Dana Teen Lomax: Kindergarde: Avant-garde Poems, Plays, Stories, and Songs for Children

Review by Ella Longpre


Discovering the avant-garde is too often a cerebral and eventually bland experience, a moment that starts with a sense of relief—or what is supposed to feel like liberation—from previous movements, that winds through decades of theoretical parameters and divisions, until the avant-garde begins to resemble the artistic schools and practices it sought to dismantle—an experience that inevitably ends with the tedious question, “What is or isn’t avant-garde, anyway?” Didn’t avant-garde die out with Duchamp—wasn’t it killed when Clement Greenberg first arranged archetypes of the avant-garde into essay form? To declare one’s self post-avant-garde is an attempt to divorce oneself from seemingly arbitrary rigidity, a declaration that begins with positioning avant-garde and experimental as synonymous.

But, as much as the avant-garde tradition resists a tidy definition, there are characteristic markers, we know, that set it at least adjacent to, if not separate it from, the experimental. These markers, responsible for its autonomy and success, are supposed to make avant-garde works impossible to market or sell (though we know they had the opposite effect). These are the characteristics embraced by the contributors to Kindergarde: Avant-garde Poems, Plays, Stories, and Songs for Children, experimental writers who express subtle understandings of the avant-garde, if not as a school or tradition, then as a successful process and practice. Kindergarde introduces the avant-garde practice to children before it becomes tedious, and the intended readers of this book, with their free and liberating play, are poised to absorb it.

Edited by Dana Teen Lomax, author of Disclosure (Black Radish, 2011), Kindergarde solicits experimental writers, such as Lyn Hejinian, CA Conrad, Vanessa Place, Tan Lin, and Charles Bernstein, to contribute works composed especially for children. Kindergarde acts as an invitation to young minds to investigate and create, while also offering a challenge, confronting the intellect of young readers, meeting their intelligence while speaking directly to their sense of play. Kindergarde appears to be a workbook for children, complete with blank pages in the back, but for another reader (members of the experimental and Alt Lit communities who typically read books published by Black Radish and other small presses), it also works as an anthology of Language poetics, New Narrative, cut-ups, and other new avant-garde forms.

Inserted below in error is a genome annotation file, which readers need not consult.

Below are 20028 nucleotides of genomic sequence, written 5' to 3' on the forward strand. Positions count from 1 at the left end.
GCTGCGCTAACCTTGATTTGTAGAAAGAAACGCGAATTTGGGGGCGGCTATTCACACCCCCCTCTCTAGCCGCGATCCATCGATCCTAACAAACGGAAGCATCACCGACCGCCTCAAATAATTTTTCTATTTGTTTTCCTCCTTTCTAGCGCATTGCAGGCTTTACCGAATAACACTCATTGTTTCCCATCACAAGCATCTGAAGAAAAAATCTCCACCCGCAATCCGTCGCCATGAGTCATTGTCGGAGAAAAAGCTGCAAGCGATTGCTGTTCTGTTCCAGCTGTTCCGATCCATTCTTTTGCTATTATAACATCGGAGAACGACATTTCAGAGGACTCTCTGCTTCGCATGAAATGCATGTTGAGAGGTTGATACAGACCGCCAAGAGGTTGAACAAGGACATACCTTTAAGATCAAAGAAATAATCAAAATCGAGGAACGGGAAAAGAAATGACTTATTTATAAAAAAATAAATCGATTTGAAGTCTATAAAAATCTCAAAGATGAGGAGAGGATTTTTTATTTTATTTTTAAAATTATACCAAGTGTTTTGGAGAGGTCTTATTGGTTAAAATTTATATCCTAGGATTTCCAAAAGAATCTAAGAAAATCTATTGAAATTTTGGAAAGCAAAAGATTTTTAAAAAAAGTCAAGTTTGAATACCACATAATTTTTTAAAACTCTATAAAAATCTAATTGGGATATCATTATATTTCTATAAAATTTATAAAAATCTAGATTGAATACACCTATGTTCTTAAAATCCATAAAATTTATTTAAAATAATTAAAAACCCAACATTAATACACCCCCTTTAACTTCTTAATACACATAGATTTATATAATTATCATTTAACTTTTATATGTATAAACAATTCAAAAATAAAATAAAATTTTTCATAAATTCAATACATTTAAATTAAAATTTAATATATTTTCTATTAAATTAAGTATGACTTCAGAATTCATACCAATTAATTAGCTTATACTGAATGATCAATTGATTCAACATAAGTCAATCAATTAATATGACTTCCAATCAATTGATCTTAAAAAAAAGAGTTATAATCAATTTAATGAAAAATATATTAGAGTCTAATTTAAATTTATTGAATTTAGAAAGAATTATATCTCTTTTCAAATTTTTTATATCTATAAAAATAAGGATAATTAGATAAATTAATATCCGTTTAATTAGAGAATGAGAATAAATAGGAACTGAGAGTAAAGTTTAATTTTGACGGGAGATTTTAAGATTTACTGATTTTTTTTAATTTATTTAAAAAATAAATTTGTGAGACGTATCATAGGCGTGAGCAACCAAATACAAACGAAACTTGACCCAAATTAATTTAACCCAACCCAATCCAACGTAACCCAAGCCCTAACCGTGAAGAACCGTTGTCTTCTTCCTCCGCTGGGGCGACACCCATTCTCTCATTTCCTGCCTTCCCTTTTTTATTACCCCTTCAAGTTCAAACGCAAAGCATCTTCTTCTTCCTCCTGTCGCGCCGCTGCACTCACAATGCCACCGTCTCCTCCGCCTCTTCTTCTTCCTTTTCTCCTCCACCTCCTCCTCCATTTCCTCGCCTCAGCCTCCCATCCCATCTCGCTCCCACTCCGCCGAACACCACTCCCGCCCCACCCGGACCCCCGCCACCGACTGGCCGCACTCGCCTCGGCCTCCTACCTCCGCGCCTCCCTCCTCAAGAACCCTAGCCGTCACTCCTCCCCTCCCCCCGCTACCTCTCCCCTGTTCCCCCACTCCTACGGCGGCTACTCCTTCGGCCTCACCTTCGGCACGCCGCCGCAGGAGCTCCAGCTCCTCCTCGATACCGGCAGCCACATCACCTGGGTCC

The writers of Kindergarde are well-equipped to meet children on familiar literary territory, offering off-beat nursery rhymes, mesostic abecedarians (this one from Evie Shockley), and a story told as a list of words in alphabetical order (Kenneth Goldsmith). Though many of the forms in Kindergarde are familiar to the classroom, each builds on markers characteristic of the avant-garde. Juliana Spahr, in her contribution, “Everybody’s Performance Art: Ten Possible Reenactments,” expands the avant-garde performance canon, encouraging children to reenact performances by Marina Abramović, Yoko Ono, Chris Burden, and Bruce Nauman. Spahr has retro-composed scripts for well-known performances, an act reminiscent of Abramović’s own restaging of the performance art canon at the Guggenheim in 2005. But unlike Abramović’s attempt to legitimize performance, the delight of Spahr’s piece is that, by reversing iconic performances into sets of instructions (with child-friendly twists), Spahr ends up providing instructions for games children already play, leveling (with levity?) any gravity inherent to the history of performance. There’s the aggressive game in which everyone shoots at each other, a game children seem to learn intuitively, after Burden’s “Shoot.” (“Foam darts” are explicitly required, not the bullets that actually punctured Burden’s arm in 1971.) Then there’s the vulnerability required of a child who offers herself to her playmates in Spahr’s tearing piece (after Yoko Ono’s “Cut Piece,” though in this one, paper armor is gradually torn off, not clothing). And there’s the familiar sensory abandon written into Nauman’s Body Pressure; Spahr’s version comes playfully close to Nauman’s original pink set of instructions, in which children press their bodies against a wall. As closely as Spahr’s versions follow the originals, though, this particular framing of performance blanches it of its political motivations. In the end, it’s unclear here whether Spahr’s games are inspired by performance, or performance is generally informed by play.